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Michael Rosenblum from The NY Times: TV News Producers Are Everywhere Now

Posted February 17, 2016
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Michael takes to the pages of The New York Times to discuss the death of network news and impact that digital platforms and smartphones will have on the media.

From New York Times:

Network News is dead. And it should be.

The idea of paying someone $10 million a year to work 22 minutes a night to sit in a chair and read something someone else has written for them is both a waste of money and a waste of everyone’s time. Time to wrap it up.

When television came of age in the 1950s, God did not descend with a stone tablet saying "Thou shalt have an anchorman." That was a function of the best technology of the time.

In those days, television programming was expensive to make and complicated to transmit. Analog signals were pushed through the air to reach people’s homes. The technology has moved on. The networks have not.

By the time the network news comes on their air today, nothing on it is "news." Because of its limitations, stories are kept to a minute, 20 second. Only a very few stories can be told at all.

In an era in which 100 hours of video are uploaded to Youtube every minute, the very notion of spending hundreds of millions of dollars to craft a single half-hour per day is beyond idiotic.

Today, there are nearly 2 billion smart phones in use around the world. TV executives like to think of smart phones as little TV sets that people have in their pockets. What those executives fail to realize is that each of those smart phones is also a complete TV studio – a place where anyone can create, edit and upload their own video and share it with the world, for free. Almost 2 billion "reporters" around the world, ready to go, live, 24 hours a day – to report on exactly what is happening to them – from Syria to India to Mali to Los Angeles. Compared to your anchor and a dozen correspondents, it’s pathetic.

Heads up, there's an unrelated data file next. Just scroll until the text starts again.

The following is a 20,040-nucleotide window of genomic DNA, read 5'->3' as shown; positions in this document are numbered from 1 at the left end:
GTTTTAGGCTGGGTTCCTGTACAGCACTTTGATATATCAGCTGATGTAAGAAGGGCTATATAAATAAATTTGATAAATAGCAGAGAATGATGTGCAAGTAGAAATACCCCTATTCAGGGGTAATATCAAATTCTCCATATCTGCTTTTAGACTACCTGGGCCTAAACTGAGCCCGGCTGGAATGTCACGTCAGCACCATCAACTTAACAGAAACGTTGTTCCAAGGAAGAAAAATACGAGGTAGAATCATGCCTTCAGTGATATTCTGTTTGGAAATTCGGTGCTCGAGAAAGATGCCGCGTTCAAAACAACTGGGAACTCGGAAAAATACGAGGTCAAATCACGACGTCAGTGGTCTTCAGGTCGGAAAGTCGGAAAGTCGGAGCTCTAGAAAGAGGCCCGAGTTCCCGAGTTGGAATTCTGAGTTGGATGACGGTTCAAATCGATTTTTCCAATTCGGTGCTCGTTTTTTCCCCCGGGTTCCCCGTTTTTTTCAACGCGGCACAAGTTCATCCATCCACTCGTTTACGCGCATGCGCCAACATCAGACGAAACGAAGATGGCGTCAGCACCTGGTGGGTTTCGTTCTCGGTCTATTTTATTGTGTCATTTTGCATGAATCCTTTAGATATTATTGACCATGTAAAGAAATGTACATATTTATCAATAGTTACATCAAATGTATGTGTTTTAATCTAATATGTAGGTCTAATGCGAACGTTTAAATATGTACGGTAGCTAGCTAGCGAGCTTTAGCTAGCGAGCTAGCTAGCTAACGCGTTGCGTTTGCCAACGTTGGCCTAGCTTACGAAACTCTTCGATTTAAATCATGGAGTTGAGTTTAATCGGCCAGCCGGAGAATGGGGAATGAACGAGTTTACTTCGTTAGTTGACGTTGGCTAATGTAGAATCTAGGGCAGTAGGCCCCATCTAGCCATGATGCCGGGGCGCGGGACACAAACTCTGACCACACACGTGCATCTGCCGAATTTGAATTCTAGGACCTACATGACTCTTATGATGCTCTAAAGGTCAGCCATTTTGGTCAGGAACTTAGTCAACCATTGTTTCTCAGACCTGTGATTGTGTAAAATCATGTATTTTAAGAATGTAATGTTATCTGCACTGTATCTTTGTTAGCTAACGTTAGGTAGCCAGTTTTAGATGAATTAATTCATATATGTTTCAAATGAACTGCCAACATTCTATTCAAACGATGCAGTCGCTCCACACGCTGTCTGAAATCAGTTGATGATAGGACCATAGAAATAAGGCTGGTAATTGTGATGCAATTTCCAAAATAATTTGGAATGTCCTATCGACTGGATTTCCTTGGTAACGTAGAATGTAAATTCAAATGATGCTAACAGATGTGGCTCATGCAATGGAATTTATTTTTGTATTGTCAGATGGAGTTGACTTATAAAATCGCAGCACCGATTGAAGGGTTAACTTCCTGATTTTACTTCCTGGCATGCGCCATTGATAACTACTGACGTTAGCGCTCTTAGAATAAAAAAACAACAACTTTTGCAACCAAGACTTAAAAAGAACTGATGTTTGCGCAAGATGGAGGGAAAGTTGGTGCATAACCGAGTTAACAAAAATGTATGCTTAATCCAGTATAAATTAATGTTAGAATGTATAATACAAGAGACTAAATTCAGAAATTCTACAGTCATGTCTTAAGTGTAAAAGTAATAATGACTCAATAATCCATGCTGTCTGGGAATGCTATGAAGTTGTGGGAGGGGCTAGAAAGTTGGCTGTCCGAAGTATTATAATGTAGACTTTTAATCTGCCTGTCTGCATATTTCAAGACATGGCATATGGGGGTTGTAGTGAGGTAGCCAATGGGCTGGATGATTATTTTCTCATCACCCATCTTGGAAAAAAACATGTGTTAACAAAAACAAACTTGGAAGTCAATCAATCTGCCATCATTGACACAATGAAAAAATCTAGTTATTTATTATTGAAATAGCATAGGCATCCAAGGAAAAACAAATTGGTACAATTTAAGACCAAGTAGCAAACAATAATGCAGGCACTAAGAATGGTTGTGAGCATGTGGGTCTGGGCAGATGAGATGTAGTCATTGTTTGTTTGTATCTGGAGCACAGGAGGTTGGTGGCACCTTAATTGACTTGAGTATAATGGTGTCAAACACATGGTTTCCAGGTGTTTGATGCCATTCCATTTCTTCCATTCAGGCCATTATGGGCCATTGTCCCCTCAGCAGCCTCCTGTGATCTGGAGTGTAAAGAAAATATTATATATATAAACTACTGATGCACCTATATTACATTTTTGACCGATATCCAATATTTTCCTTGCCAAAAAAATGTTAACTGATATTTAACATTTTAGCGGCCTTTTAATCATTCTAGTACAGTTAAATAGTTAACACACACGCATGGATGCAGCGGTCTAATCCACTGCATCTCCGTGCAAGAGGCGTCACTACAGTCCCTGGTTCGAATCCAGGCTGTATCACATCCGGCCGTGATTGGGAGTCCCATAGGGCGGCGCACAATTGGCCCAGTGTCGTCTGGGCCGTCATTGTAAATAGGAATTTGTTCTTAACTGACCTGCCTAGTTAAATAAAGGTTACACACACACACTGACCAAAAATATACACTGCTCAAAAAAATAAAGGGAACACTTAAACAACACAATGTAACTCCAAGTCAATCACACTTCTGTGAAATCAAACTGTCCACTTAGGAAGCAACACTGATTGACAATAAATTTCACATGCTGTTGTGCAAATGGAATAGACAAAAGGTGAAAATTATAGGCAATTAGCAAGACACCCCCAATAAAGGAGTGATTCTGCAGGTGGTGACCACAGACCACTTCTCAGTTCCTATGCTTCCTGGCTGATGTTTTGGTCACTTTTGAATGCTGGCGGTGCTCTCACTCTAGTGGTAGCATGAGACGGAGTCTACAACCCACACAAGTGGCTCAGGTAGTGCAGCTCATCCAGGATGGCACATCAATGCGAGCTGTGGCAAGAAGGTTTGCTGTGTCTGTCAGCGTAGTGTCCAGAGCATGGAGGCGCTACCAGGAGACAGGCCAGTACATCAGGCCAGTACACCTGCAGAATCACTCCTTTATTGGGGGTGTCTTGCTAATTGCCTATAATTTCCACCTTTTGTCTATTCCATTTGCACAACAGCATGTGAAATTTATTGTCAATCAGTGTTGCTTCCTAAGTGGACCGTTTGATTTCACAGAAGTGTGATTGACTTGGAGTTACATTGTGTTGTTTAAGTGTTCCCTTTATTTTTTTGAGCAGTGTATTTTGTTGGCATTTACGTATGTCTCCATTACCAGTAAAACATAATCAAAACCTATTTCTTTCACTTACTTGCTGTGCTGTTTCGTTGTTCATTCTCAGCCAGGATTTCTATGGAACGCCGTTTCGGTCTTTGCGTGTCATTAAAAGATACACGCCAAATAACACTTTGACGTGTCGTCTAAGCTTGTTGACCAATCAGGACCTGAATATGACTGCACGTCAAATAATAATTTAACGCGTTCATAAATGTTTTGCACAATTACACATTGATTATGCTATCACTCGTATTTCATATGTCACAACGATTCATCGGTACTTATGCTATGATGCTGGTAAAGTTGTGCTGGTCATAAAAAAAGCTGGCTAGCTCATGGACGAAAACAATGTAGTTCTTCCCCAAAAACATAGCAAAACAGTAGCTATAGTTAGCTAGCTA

Almost no one under the age of 30 even watches network news. Most get their news from Twitter or Facebook or Instagram. There are no network correspondents on Twitter or Facebook or Youtube. And there sure aren’t any anchors getting paid $10 million a year to read the tweets to us. Nor are there any editors deciding the order in which we should read them.

Are the TV networks capable of creating video journalism fueled by the incredible potential of digital technology? Probably not.

Newspapers could have invented Craigslist, but they could not bring themselves to do it. Kodak could have owned digital photography, but they could not give up on film. TV news organizations could give birth to the next generation of online video news, but they are far too wed to their anchormen and their bloated salaries and extremely limited content.

Too bad. But, as one old anchorman used to say, ‘That’s the way it is.”

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